Is the End of Prohibition Around the Corner?
Sometimes it's all in the details. What happens when the biggest cannabis company in the world strikes a multi-billion-dollar deal with an on-the-map American cannabis firm? It could be a sign that someone knows something, and that we might just be closer to the end of prohibition than we think.
Canopy Growth signed a $3.4 billion agreement to acquire the medical marijuana firm Acreage Holdings. As you may recall, Acreage failed in an attempt at getting a cannabis advertisement approved to be shown at Super Bowl LIII. The main caveat in the agreement, is that the moment the U.S. government ends marijuana prohibition, Canopy will then assume the Acreage properties and become the most powerful cannabis retailer in the US.
Although the deal is still contingent on a few details such as stockholder agreement and regulatory approval by both the U.S. and Canada – neither company seems too worried that their union will be challenged. “Our right to acquire Acreage secures our entrance strategy into the United States as soon as a federally-permissible pathway exists,” Bruce Linton, co-CEO for Canopy, said in a press release. “By combining Acreage’s management team, licenses and assets with Canopy Growth’s intellectual property and brands, there will be tremendous value creation for both companies’ shareholders.”
There are still a couple pertinent details of this marriage to go over. First is the fact that Constellation Brands, makers of Corona and Modelo beer, has a 37 percent equity stake in Canopy, and has the ability to take controlling interest in a few years. Despite how much the cannabis industry pushes to become its own entity, with its own set of unique rules, one of the largest brewers in the world is set to become a key cannabis producer in the United States. Constellation has already begun working with Canopy to create THC-infused beverages for the Canadian market, in experimental preparation for the United States once it becomes fully legal. Though, it’s hard to tell the exact point where they could pull out. “Big Alcohol” is shaping up to become “Big Cannabis”.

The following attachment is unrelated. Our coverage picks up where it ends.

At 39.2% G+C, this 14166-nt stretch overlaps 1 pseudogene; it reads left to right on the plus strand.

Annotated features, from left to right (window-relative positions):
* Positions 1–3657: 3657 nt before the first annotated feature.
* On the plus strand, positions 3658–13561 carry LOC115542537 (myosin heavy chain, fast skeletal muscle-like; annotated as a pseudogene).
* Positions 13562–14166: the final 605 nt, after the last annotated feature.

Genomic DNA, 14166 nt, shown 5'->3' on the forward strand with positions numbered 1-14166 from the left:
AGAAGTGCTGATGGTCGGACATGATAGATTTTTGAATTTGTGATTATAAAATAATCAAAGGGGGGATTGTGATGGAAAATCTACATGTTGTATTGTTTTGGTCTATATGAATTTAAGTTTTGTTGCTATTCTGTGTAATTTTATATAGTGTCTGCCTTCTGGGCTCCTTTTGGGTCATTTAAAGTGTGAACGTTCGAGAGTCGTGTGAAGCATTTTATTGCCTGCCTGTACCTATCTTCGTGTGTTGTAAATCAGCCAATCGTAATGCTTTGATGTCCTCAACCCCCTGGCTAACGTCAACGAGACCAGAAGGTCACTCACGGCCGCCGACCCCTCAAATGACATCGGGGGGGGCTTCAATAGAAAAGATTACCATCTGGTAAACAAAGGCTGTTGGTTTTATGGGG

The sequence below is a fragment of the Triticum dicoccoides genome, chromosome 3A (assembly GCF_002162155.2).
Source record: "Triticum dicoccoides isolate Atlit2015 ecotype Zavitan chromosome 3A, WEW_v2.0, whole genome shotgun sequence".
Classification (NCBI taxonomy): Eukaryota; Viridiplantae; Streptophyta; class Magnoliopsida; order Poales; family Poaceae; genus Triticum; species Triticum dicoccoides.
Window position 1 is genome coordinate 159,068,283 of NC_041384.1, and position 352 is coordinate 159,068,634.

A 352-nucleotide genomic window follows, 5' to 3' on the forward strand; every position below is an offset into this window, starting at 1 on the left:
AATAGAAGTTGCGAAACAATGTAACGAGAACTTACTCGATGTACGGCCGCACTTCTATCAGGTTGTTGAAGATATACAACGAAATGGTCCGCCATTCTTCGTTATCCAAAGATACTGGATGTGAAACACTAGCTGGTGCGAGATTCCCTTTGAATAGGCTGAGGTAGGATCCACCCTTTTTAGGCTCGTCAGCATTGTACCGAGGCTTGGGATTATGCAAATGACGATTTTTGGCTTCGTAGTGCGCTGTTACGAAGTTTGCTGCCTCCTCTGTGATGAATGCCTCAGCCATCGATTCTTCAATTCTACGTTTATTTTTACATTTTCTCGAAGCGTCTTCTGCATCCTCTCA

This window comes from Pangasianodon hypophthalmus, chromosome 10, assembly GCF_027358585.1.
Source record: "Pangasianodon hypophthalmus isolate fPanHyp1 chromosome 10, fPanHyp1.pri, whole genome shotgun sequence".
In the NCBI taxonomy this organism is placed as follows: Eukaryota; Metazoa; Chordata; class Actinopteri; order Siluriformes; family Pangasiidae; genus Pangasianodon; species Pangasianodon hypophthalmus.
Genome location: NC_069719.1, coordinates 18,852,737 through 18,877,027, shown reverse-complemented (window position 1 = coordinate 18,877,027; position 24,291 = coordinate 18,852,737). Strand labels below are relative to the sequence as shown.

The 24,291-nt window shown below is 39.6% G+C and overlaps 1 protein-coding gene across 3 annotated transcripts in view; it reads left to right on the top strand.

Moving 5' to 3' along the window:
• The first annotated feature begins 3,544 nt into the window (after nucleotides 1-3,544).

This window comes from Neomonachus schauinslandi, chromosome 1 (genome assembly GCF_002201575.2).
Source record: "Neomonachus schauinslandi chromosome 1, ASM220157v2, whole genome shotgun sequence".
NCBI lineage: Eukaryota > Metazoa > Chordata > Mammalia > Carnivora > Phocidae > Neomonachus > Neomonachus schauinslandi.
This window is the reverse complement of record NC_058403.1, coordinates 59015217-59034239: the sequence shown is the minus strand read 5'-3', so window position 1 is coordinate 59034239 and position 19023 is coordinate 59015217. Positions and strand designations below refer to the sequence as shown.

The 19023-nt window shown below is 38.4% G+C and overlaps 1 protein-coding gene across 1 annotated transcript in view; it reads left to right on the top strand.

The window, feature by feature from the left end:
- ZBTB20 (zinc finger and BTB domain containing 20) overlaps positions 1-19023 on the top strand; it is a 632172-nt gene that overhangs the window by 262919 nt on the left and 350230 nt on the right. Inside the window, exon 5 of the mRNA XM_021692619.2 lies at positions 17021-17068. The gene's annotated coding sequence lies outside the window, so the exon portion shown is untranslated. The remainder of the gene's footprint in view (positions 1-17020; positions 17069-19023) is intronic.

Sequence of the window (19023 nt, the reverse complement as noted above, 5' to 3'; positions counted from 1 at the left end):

Another “X” factor is John Boehner, former House Speaker on the board of Acreage Holdings and an honorary chairman for the National Cannabis Roundtable (NCR). This group is heavily sourced by the cannabis trade, and has supporters in DC actively swaying federal lawmakers into supporting a wide array of issues ranging from medical marijuana research, to catching the federal government up with the publics’ contemporary views on marijuana. One piece of legislation that this group is eagerly interested in enacting is the STATES Act, which would permit states to legalize cannabis however they see fit, without possible federal interference. It’s the one marijuana-related bill that President Trump has said he “probably” would sign if Congress can get it together.
Boehner has hinted in the past that he has an idea on how the vote will end up in Congress when the time comes to end prohibition. “I’ve been having more and more meetings with my friends and colleagues on the Hill about this — some of the most conservative politicians around and their views are evolving on cannabis, too, just like the American people,” he stated at the American Cannabis Summit last year during a speech. Boehner has also reflected that full legalization is already a topic of conversation and its in the home stretch. “I have a strong suspicion we won’t be waiting five years to see the federal government legalize cannabis,” he said. “I’ve got to choose my words carefully. What I’m hearing behind closed doors is pretty sensitive.”
The new deal, between Canopy and Acreage, points to a timeframe for national cannabis legalization that may already be set. Ask yourself this- why would a company put out a $300 million deposit on an acquisition that may not even happen? It would be absurd to suggest that a well-off company, like Canopy, would give a large amount of investment capital to American marijuana without some kind of assurance that the laws were going to change. If you read between the lines, this contract, between Canopy and Acreage, has been signed presumably because Boehner has the 4-1-1 on the Congressional cannabis buzz and has convinced all other parties involved that U.S. marijuana prohibition is ending sooner, rather than later. The question is- will it be this year or later down the line?